Wellington PhD student Ruby Solly is a poet, musician and music therapist. Her first book of poetry, Tōku Pāpā speaks to Māori growing up outside of their papakāika. Her poems embrace knowledge handed down from her ancestors.
Solly tells Kathryn Ryan that many of her peers wrote about things like relationships, but she wanted to focus on things that were deeper and would stay static.
“I always knew I was going to have the same whakapapa and the same dad, so those were the things that I felt that I needed to sort out in my head and the book was a way of doing that.
“It was also a way of modelling what it looks like to sort those things out and what those relationships can look like for other people, especially with things like land and ancestors.”
Solly says she and her father had lost much of the cultural practices of Māori, but there were deep elements such as parenting that remained.
“Parenting practices is something that always stays, culturally, even if you’ve lost other parts due to colonisation and other factors. I think a lot about iceberg models that show a lot of these things underneath the water, things like parenting practices and the way you see yourself, the relationship with where you are, and these things we can’t see as easily as native dress or housing structures.
“Parenting is something that’s always there and ties us to who we are. For me, knowing I was Māori first was the most important thing and it’s something that my dad always made sure of.”
She says that wherever she and her father lived, there was always a sense of community.
“There was always a connection in a systemic way of looking where everyone is connected to everybody else. To do that, you need to really know who you are and why you’re there or else people will see a sense of falseness.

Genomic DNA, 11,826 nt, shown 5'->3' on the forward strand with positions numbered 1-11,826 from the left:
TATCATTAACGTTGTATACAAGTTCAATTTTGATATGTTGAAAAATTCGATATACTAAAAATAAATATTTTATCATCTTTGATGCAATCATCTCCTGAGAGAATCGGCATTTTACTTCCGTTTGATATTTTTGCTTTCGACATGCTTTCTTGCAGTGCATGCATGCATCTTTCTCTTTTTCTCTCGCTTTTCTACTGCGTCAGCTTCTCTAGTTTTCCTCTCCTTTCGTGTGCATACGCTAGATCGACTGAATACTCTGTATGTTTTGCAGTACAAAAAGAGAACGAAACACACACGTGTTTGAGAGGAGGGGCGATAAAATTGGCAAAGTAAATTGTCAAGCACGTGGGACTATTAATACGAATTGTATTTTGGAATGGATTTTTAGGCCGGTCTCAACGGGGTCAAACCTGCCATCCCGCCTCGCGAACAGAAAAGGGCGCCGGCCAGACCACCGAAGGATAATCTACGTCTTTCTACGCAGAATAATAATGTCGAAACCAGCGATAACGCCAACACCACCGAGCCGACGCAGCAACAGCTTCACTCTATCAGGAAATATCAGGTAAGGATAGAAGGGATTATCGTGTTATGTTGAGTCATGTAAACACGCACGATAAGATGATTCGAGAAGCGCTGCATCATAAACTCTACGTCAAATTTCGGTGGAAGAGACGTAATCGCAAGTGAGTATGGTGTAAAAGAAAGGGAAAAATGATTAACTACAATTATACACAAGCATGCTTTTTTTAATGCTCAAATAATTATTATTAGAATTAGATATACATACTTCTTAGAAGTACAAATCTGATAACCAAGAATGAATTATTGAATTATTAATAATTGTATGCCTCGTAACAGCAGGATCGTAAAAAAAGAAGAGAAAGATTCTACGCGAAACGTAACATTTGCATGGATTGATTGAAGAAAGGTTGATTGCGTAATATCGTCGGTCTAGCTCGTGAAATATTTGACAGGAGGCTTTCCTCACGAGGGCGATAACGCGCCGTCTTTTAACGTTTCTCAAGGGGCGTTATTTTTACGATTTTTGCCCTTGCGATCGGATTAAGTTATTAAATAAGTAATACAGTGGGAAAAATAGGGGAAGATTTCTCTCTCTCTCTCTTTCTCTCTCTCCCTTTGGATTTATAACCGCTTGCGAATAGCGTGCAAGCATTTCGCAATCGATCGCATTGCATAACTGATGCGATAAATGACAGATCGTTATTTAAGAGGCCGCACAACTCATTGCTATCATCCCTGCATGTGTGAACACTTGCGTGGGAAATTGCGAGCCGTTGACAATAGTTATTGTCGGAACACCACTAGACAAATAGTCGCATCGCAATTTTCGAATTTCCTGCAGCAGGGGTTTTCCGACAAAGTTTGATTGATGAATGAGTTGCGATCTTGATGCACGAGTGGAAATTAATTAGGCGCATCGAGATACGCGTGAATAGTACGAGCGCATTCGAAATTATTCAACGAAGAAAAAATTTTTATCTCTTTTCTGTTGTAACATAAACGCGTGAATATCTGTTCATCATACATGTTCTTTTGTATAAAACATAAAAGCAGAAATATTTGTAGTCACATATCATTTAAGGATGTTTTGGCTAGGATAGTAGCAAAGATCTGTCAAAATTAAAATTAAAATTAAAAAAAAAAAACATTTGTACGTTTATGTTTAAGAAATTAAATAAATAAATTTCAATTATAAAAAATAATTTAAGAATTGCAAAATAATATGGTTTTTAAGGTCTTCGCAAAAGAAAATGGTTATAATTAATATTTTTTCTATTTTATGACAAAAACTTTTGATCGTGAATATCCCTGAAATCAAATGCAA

“I’ve had several people talk to me after the launch of the book saying, for them, that was their moment that they realised they hadn’t looked into it and it’s something they want in their life.”
Six Feet For a Single, Eight Feet For a Double
My father leaves school to dig graves.
The first break is the hardest.
The pressure of foot on steel,
the smell of earth rising.
Koia koia, e tau e koia.
The men sit with packed lunches,
talking about the weather
next to holes they have dug themselves.
When he leaves the job, he keeps his shovel.
Always comes home to dig for the whānau.
Koia, koia, e tau e koia.
He keeps me playing graveside,
tells me off for climbing the pile of earth.
Sends me to find things;
the grave with the lamb,
the grave with the clasped hands.
He says this is how the dead speak.
A lamb for a child,
clasped hands pulling each other up to heaven;
but this is not the only way.
The atmosphere traps us in our bodies,
holds our teeth and tongues in place.
My father says he has no rhythm,
but when he digs you see it in his body,
the flow through the earth into the feet, contracting the calves
through the spine, to chiselled arms,
through ageing hands, into the shovel
and back into the whenua.
Koia, koia, e tau e koia.
With each beat he piles up dirt higher and higher,
making a lofty mountain
for us to bow to.